we can understand why the murderer should he wretched amid his wealth?
We must not, however, forget that Mr. Smith supposes the murderer to he able to natter himself that he has probably caused more happiness than unhappiness by his crime, Such a supposition might perhaps embarrass a utilitarian of the old school, but hardly an adherent of the "rational utilitarianism" taught by Mr. Spencer. Crude utilitarianism assumes that an action can only be judged by the consequences which directly and visibly flow from it; rational utilitarianism says that the criterion of an action is some rule of conduct established by experience. The crude utilitarian is like a man who would discard or ignore the multiplication-table, and insist on doing all sums involving multiplication by addition; or who should insist on working out, by tedious and uncertain arithmetical processes, problems which could be solved with the far greater ease and certainly by algebra. Experience shows what lines of conduct, what principles of action, are favorable to happiness in general, and to the satisfaction of the instinct of sympathy in particular; and human civilization can not be carried very far before the principle is established that harm must come from the shedding of human blood. Such a principle gains authority over men's minds; and, when an action is done that conflicts with it, it is in vain that the perpetrator tries, by a fresh calculation of all the supposed elements of the case, to show that his particular crime may be all right.
3. We are probably now prepared to estimate the force of the next objection urged by Mr. Smith against evolutionary ethics, that they do away with the idea of the "indefeasible sacredness of human life." They would no doubt do away with any surplusage of mere sentiment on the subject; but, seeing that the first moral principle which emerges, from the evolutionary point of view, is equity, and seeing that life is what every man holds most dear, it is very hard to understand why a system, which may be said simply to rationalize the Golden Rule, should lead men to deal less carefully with human life than the systems of the past. What light does history shed upon the question? In what estimation was human life or human suffering held in the ages of faith? It was surely in a pre-evolution period that a man could be hanged in England for stealing a sheep. Such things can not be done to-day. Why? Is it—we should like a candid answer to the question because there is a deeper impression than formerly that man is made in the image of God; or because the sentiment of justice has grown stronger, and men have learned to sympathize more with one another?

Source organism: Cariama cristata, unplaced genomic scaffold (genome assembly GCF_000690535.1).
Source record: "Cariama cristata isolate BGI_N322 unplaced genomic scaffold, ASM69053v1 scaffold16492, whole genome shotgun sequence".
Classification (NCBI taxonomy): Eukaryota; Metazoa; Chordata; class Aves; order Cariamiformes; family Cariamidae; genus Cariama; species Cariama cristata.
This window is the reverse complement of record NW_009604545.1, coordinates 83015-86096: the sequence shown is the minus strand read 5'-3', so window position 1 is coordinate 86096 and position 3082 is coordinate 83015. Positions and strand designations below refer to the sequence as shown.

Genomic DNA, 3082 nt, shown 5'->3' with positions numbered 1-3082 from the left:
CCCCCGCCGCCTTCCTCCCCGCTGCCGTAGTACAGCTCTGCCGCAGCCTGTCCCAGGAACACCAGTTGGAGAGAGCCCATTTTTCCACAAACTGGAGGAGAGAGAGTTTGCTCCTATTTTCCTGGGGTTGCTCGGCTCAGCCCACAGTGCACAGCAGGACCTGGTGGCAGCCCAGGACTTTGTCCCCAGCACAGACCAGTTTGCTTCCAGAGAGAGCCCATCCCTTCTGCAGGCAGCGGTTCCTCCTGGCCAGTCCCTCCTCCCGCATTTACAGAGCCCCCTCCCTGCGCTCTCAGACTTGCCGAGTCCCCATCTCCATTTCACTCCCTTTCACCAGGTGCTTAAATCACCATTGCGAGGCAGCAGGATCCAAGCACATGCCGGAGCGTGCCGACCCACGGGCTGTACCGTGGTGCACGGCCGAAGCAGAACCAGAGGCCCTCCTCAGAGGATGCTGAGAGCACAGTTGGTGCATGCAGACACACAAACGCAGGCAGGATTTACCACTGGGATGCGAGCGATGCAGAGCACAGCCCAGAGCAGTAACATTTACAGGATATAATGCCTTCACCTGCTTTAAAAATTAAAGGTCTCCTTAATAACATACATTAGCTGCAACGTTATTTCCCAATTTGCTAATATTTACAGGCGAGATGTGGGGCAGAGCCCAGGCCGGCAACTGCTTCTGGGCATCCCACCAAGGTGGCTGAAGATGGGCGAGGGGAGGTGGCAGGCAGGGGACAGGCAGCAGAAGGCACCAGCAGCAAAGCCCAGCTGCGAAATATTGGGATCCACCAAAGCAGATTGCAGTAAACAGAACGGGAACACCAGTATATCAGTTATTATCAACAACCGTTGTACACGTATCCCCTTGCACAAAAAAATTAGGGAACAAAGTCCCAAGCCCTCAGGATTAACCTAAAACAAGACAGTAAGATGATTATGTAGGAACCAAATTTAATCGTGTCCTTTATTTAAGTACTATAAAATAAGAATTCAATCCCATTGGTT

4. Finally, we are told that Mr. Spencer, being an evolutionist, must be a necessarian, and that, as such, it is not open to him to condemn any act as wrong, seeing that the doer of the act could plead that his conduct was just what the point he had reached in evolution ren-